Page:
Kids love to make things — and when those things are made with machines, the fun factor increases exponentially. Local libraries as well as school districts are building “makerspaces,” places where children can design, build, test and rebuild. Such labs comprise digitally controlled fabrication machinery, including 3D printers, laser cutters and milling machines.

Teaching kids about laser cutting software as part of a shop class or art curriculum is a natural extension of STEM programs. It also provides an opportunity to learn a skill that could lead to future opportunities.

The laser cutting software chosen should be as flexible as possible. For example, Epilog features an open-architecture software design, so these systems work with nearly any Windows vector-based graphic design software. Many manufacturers require users to learn their proprietary design software, which takes time away from the enjoyment of creating. Most Epilog operators use CorelDRAW software, but other popular programs like Adobe Illustrator and AutoCAD can be used as well.

The software operators use is what drives the laser, which can be used in three modes: raster engraving, vector cutting or a combination of both. The way the artwork is set up in the design software will determine how the laser operates.

Raster Engraving
Raster engraving can be best described as high-resolution dot matrix “printing” with a laser. It prints many thousands of dots per inch (dpi). Depending on how dark the area to be etched is, the more dpi will be applied.

Raster engraving is used to create highly detailed graphic images. The laser head scans back and forth, left to right, engraving a series of dots one line at a time. As the laser head moves down line by line, the dot pattern forms the image that was printed from the computer. Scanned images, text, clipart, photographs or line drawings can be raster engraved.

Vector Cutting
In vector cutting, the laser follows a continuous path that traces the outline or profile of an image. Vector goes in a straight line that will etch much like a knife will cut. Vector cutting is normally used to cut completely through materials such as wood, acrylic, paper and others. It can also be used for quick marking of characters and geometric patterns.

Combined mode is used when a user is both engraving and cutting within the same job. The laser itself is very much plug and play. It learning design software that can be more challenging, especially for those without a design background. That’s why it’s so important to understand how the laser sees different images and lines. Once users have those fundamentals down, learning how to design for the laser becomes much easier.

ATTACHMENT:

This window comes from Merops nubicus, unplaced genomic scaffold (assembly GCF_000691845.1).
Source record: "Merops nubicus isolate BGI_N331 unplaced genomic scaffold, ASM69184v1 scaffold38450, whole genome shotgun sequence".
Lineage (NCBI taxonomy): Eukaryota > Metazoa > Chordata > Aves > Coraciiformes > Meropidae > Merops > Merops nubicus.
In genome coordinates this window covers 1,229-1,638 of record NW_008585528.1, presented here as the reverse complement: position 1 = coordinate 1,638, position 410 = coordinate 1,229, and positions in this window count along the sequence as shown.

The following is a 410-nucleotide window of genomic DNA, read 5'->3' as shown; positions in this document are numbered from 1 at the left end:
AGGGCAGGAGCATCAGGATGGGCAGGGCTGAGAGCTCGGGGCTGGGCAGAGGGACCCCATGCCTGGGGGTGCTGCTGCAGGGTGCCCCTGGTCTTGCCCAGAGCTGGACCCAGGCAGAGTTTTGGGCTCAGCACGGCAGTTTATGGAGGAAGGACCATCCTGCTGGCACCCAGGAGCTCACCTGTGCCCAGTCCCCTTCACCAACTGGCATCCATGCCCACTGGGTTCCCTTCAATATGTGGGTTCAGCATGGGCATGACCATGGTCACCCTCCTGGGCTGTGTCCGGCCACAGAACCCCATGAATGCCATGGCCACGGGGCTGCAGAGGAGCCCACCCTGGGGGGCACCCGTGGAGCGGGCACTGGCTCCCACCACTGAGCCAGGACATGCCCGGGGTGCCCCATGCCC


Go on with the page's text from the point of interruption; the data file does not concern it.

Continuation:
Laser cutters/engravers are exceptionally versatile when it comes to different materials. While many substrates engrave and cut differently, the only non-compatible laser material is polyvinyl chloride. Aside from being extremely messy to work with, PVC releases a corrosive gas that is harmful to the inside of the machine and the laser operator. Other than that, students can use nearly any kind of material (wood, acrylic, fabric, cardstock, etc.) Just make sure to use the recommended settings provided in the manual, and never leave the laser unattended.

A major part of the learning experience for children is prototyping and testing their designs. Encourage experimentation: different types of wood will engrave and cut differently; a slightly thicker sheet of acrylic might need just a hair slower speed or a smidgen higher on the power than a thinner one.

The laser cutter quickly becomes the workhorse of any makerspace or fab lab. A few possible educational projects include:

  • Laser-etchedhieroglyphics to learn about ancient civilizations (humanities studies).
  • Laser-cut, eco-friendly smart houses; kids design eco-friendly house plans and then laser cut the walls, roof, floor, furniture and fixtures and build prototypes (science and engineering).
  • Laser-cut Etch-A-Sketch; students learn about slope by laser cutting gears and building their own Etch-A-Sketch mechanisms (mathematics).
  • Laser-cut gliders, where students design and build gliders as part of an aerospace unit (science and engineering).
  • Engraving trophies for chess tournaments, making signs for the school garden and other school citizenship projects.

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